Why Greek Debt Drama Could End Market Tranquility

Why Greek Debt Drama Could End Market Tranquility


It's finally happening: A schism between Greece and the European establishment has rattled investors, filling them with a sense of dread they haven't felt in years.

The Greek debt drama, which first started in early 2010, is coming to a head now as Greek Prime Minister Alexis Tsipras has called for a popular referendum on the latest bailout proposal from the European establishment and the International Monetary Fund, throwing the country's position within the Eurozone into jeopardy. Global markets were shaken by the weekend twists, with the Euro Stoxx 50 index falling 4.2 percent.

After the referendum was announced, lines quickly formed outside Greek ATMs. The deal to be voted on has been retracted by the institutions, making this essentially a vote on whether the Greek people want to stay in the euro or restore the drachma — a vote the European establishment pushed back against when it was first proposed in 2011.

Related: ‘Grexit’ Chances Increase with Greek Referendum

The pressure is building: On Sunday, the European Central Bank decided to put a freeze on its liquidity support for Greek banks. Athens was in turn forced to impose capital controls and enact a bank holiday as the country prepares for the vote on July 5. Greece's current bailout program ends on June 30, the same date it owes the IMF a $1.8 billion debt payment.

The tranquility investors have grown accustomed to — comfortable in the belief that any negative catalyst would be papered over with more cheap money stimulus — has been shattered as bourses in Asia and Europe plunged in Monday morning trading.

Since the Federal Reserve unleashed its QE3 bond buying program in 2012, the Bank of Japan launched "Abenomics," the European Central Bank finally initiated its bond buying stimulus and the People's Bank of China began to actively support a stock market bubble, global financial markets acted as if nothing would ever bother them again. The S&P 500's run of not succumbing to a typical 10 percent correction is already at the third-longest in history, exceeded only by the last two bull markets.

Whereas the last two iterations  of the "it's different this time" madness were driven by dot-com fever and the belief that home prices would never fall, now it's all about a fervent belief in central banks: When central bankers are pumping out cheap money, financial assets can only ever rise. "Don't fight the Fed" and all that.

The Achilles' heel, the point of vulnerability, in this thinking has been revealed by the Syriza hard leftists in Athens: Debts can be dismissed, even if they are owned by central banks and the IMF.

Related: Why the Greek Crisis Could Mean Cheaper Oil

In their words, social justice and national pride are more important than preserving a flawed currency union, protecting German taxpayers exposed to a Greek default or resisting an Iceland-style bank nationalization and recapitalization. Tsipras and his party were elected earlier this year by a desperate people suffering punishing budget austerity, a 50 percent youth unemployment rate and an economy tipping back into recession. They are the third government to come to power since the crisis began.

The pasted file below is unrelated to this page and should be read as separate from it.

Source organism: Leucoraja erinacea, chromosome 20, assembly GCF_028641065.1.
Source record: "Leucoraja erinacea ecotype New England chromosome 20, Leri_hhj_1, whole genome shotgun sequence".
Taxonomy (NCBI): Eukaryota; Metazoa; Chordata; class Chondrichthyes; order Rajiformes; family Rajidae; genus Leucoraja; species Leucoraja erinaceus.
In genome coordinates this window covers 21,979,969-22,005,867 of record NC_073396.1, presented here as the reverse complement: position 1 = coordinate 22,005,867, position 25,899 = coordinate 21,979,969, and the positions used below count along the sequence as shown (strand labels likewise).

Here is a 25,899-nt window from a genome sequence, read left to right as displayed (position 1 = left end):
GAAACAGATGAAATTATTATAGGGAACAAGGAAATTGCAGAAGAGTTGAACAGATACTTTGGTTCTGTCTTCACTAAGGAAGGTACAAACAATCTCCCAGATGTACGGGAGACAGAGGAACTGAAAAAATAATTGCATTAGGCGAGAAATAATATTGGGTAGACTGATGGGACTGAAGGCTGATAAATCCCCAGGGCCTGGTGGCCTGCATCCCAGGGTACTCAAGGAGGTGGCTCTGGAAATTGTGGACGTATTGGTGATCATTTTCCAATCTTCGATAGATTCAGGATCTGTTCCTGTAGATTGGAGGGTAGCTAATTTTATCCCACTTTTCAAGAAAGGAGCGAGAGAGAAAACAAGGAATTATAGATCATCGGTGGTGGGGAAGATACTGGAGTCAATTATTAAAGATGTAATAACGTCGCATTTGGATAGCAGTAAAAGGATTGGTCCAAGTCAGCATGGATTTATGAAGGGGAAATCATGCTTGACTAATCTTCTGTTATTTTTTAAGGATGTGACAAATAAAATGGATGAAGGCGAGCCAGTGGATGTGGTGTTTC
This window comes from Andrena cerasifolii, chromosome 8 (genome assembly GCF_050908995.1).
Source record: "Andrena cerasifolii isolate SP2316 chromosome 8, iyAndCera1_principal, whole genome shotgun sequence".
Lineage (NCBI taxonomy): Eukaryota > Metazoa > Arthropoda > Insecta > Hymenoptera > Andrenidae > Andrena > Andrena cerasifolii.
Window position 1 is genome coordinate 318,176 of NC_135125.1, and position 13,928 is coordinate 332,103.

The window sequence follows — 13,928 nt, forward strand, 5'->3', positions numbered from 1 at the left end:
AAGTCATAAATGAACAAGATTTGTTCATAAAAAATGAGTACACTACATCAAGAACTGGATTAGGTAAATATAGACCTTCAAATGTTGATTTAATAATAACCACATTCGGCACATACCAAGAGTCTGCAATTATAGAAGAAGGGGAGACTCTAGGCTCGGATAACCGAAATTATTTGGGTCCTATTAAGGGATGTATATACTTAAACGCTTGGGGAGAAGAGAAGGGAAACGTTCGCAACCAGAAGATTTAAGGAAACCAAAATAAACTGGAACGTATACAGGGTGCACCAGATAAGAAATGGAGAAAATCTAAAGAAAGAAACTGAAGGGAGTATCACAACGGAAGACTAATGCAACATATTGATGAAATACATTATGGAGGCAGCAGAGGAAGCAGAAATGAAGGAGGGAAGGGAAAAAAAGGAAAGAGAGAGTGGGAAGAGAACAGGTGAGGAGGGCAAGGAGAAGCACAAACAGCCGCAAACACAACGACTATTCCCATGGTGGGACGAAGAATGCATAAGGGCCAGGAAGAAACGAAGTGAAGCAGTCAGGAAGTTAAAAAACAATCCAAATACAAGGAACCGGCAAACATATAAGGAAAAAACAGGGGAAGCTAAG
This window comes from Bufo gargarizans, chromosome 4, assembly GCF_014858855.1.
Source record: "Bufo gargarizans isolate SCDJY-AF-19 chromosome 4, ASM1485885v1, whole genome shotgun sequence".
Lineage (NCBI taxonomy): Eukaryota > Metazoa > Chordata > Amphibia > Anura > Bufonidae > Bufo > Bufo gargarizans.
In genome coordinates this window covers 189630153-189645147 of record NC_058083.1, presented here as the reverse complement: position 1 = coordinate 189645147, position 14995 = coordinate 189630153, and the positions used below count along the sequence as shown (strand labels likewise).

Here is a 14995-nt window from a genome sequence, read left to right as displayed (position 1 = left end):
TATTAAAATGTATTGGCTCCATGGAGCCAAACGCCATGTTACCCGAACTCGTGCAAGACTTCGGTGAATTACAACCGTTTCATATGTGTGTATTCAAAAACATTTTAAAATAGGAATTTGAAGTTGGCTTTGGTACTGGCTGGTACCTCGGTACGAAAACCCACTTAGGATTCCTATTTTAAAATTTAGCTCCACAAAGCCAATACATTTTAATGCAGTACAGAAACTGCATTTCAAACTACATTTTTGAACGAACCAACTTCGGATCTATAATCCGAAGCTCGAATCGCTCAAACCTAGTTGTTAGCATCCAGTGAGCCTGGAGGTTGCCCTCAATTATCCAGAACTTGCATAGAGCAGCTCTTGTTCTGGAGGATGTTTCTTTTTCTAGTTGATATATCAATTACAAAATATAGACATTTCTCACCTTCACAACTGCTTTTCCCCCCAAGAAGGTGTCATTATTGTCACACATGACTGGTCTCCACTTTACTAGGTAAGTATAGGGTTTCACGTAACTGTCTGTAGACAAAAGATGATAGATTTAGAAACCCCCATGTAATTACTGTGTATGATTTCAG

And they are in open revolt against the debt servitude central bank largesse depends on. A report on its public debt by the Hellenic Parliament clamors for default, dismissing its debt as "illegal, illegitimate, and odious."

Michala Marcussen, global head of economics at Societe Generale, breaks down what to expect next:

If the Greeks vote to accept bailout terms, Tsipras would likely be forced to resign and call new elections. Current polling shows he would hold his parliamentary majority in a new election, revealing the try-to-have-it-all preferences of the Greek people right now. They want less austerity but to remain within the euro — something that probably isn't possible.

Under this scenario, Greece would likely default not just on the June 30 IMF payment but a payment to the ECB due on July 20.

Related: Why It’s Time for Greece to Call the Euro Quits

If the referendum rejects the bailout terms, this would mark the first step towards a “Grexit,” or Greek exit from the euro, as European officials have shown no indication of being willing or politically able to offer Greece a better bailout deal. Polling shows a majority of German people want Greece kicked out of the euro, for instance, with only 40 percent believing it should stay.

Greece's president has previously threatened to resign should Grexit occur — which, because of the machinations of voting laws, could result in a general election and a political crisis.

Global financial contagion is a concern through a variety of possible mechanisms, including the risk that Syriza’s example will encourage anti-euro politics in Spain and Italy, bank losses on debt write-offs and payouts connected to the triggering of credit default swaps.

Evidence that the Greece situation is undercutting central bank omnipotence comes out of China, where the Shanghai Composite fell into bear market territory, down more than 20 percent from its high, despite a double dose of policy easing from the PBoC over the weekend. The real test will come should the global selloff encourage Fed officials to tease a fourth round of bond buying stimulus — backing off of their teases of a rate hike later this year.

If stocks don't rebound in response, as they did in October when St. Louis Fed President James Bullard hinted at QE4 in the midst of Ebola-driven market turmoil, things could get ugly in a hurry.

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